The one with the plot that is both wide-ranging and intensely personal; with the characters who are all nuanced and flawed; with the complicated political intrigues to keep you guessing; with the shocking twists that are, true to form, both surprising and inevitable.

You've slogged through the morass of uninspiring Twilight clones. You've suffered through dyst
Mike (the Paladin)
I feel here as if I ought to apologize to my friends who love these books. The first was okay but I found the pacing a bit slow and had a "my interest comes and goes" experience. Sadly if I compare the pacing of the first volume of the series to the pacing in this one (the second volume) the story in volume 1 moved like the wind.

I know that some are very involved here and love these, and I can see why. The characters have depth and you get an "in depth" view of their lives. Not only their lives
Sorry in advance about the bad language but....


Okay, everyone just read this series, okay? okay.
Fan-freaking-tastic. It doesn't suffer from 'middle book syndrome.' In fact, I almost enjoyed it more than the first book. It did drag a tiny bit in the middle, which is why I'm giving it a 4.5/5. Nevertheless, excellent continuation and set-up for the next book, which I need to read now!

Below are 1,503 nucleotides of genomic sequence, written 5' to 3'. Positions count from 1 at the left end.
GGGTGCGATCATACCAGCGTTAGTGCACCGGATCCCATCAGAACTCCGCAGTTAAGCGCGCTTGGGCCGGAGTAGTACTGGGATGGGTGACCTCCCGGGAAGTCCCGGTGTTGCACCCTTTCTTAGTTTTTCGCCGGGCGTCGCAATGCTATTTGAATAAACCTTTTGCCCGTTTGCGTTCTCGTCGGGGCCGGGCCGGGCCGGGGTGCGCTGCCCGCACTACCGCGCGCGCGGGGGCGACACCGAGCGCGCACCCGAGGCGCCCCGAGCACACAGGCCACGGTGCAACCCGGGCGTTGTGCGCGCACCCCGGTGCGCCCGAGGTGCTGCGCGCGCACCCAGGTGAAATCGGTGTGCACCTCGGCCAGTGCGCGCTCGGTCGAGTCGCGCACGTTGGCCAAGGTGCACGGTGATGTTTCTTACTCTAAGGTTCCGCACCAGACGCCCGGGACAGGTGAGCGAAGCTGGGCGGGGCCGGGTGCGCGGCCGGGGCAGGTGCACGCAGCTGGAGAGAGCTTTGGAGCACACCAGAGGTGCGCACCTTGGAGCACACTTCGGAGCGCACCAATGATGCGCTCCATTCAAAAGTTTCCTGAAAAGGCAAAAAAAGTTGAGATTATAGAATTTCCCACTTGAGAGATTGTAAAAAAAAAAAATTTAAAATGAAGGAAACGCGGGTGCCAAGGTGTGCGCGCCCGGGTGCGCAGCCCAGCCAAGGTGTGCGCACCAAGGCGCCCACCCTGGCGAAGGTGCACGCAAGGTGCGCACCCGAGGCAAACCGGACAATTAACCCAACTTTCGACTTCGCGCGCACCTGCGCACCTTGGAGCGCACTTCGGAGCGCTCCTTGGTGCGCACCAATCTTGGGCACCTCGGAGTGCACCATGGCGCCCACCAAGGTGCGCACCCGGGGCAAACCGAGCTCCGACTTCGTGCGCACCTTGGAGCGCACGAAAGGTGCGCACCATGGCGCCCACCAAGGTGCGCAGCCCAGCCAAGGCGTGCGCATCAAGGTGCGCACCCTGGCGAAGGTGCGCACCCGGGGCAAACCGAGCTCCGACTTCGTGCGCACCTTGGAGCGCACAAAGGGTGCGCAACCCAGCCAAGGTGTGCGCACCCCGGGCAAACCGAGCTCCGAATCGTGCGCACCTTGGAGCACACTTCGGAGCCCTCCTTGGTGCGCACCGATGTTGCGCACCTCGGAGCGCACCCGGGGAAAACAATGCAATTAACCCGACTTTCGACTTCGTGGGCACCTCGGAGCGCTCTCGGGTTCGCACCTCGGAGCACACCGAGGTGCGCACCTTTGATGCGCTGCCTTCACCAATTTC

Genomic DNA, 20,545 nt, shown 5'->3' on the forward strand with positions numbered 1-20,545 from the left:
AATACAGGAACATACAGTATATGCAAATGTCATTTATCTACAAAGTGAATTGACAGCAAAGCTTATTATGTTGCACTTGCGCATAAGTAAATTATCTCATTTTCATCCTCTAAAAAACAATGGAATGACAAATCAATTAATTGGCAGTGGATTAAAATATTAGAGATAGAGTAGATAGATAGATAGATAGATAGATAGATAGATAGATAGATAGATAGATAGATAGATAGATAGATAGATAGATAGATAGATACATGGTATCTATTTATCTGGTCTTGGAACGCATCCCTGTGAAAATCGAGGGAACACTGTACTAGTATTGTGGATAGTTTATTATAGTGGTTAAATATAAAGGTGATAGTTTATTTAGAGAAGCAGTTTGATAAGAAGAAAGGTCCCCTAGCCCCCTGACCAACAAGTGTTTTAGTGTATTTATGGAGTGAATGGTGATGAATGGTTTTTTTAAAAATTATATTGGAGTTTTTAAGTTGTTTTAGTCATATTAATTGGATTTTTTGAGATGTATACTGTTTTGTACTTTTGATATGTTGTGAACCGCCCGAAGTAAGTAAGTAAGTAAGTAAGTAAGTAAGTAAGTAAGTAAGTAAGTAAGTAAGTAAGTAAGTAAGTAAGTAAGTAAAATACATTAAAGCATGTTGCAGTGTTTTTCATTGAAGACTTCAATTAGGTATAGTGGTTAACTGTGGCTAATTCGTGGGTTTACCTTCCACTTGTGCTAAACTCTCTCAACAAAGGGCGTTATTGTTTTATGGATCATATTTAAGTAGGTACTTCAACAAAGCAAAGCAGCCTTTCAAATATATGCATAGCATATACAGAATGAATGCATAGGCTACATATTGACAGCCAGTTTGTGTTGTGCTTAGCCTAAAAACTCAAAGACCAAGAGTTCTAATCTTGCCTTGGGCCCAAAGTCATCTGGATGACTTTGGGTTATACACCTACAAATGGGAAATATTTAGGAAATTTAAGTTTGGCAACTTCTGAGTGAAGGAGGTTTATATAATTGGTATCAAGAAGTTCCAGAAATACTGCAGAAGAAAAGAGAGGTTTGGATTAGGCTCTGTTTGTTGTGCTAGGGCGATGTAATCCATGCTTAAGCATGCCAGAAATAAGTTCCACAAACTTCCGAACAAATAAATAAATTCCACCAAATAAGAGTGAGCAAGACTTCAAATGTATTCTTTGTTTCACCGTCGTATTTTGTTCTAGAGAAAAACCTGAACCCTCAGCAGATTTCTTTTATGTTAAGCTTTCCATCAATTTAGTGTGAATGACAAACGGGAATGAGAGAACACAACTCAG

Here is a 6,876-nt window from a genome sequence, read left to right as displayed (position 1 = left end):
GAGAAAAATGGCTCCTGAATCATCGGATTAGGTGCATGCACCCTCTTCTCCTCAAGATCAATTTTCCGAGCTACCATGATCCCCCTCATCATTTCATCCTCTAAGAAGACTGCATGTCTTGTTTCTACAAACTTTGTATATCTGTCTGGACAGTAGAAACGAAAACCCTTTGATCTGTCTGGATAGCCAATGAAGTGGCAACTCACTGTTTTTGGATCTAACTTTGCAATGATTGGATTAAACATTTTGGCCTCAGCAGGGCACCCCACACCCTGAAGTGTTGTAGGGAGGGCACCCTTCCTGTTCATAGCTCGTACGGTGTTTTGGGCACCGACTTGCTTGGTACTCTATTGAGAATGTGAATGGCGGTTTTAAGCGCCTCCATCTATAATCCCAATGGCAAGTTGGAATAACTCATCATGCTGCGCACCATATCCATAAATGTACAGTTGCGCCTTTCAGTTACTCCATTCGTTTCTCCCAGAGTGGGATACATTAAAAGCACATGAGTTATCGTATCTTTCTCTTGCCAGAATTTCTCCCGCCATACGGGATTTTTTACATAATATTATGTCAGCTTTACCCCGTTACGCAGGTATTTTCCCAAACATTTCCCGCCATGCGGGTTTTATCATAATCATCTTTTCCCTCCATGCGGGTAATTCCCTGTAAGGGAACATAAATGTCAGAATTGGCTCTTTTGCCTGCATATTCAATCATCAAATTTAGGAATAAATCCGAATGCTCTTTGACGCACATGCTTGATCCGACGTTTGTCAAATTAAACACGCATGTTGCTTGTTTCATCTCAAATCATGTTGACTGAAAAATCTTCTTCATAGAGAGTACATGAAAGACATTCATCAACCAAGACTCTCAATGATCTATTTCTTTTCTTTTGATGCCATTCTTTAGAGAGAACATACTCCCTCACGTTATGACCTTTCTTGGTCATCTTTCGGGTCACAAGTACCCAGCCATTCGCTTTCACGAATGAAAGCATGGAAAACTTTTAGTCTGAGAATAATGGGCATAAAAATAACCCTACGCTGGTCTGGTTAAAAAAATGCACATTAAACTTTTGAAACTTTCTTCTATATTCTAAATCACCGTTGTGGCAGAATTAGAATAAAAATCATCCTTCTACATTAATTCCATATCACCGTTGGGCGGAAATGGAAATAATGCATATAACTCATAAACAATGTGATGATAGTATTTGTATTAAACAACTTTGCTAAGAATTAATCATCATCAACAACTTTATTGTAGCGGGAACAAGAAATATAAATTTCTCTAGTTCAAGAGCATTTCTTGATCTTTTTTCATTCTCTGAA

This book was...not very good. I absolutely loved the first book, it was sooo good! I still love the magical device he uses, but honestly this book did not live up to the first. The main character becomes pretty stupid, and the love interest was never that interesting. I will read the third book, but my hopes are not high.

5 Riveting Stars!! Lord Ruler…was that good!! Mesmerizing, edge of your seat, hand-wringing good!! No, not just good…ABSOLUTELY FANTASTIC!!

I can’t even begin to tell you how much I enjoyed this book. Just when you think you have it all figured out…you don’t. So many twists and turns, I was getting dizzy! I can’t even imagine what’s going to come next. I need The Hero of Ages now!!

Michael Kramer rocked the narration!
[Name Redacted]
I am having a very hard time beginning this book, largely because I hate Vin as a character and I could not care less about Elend, yet those two are apparently the focus of this entry in the series. Felicia Day's review of this book leads me to believe that things do not improve. *sigh*

UPDATE: Sazed has his own chapters! This is a very good thing as he was my favorite character in the first novel, and the only one to whom I could fully relate (three guesses as to why). I hope it doesn't turn out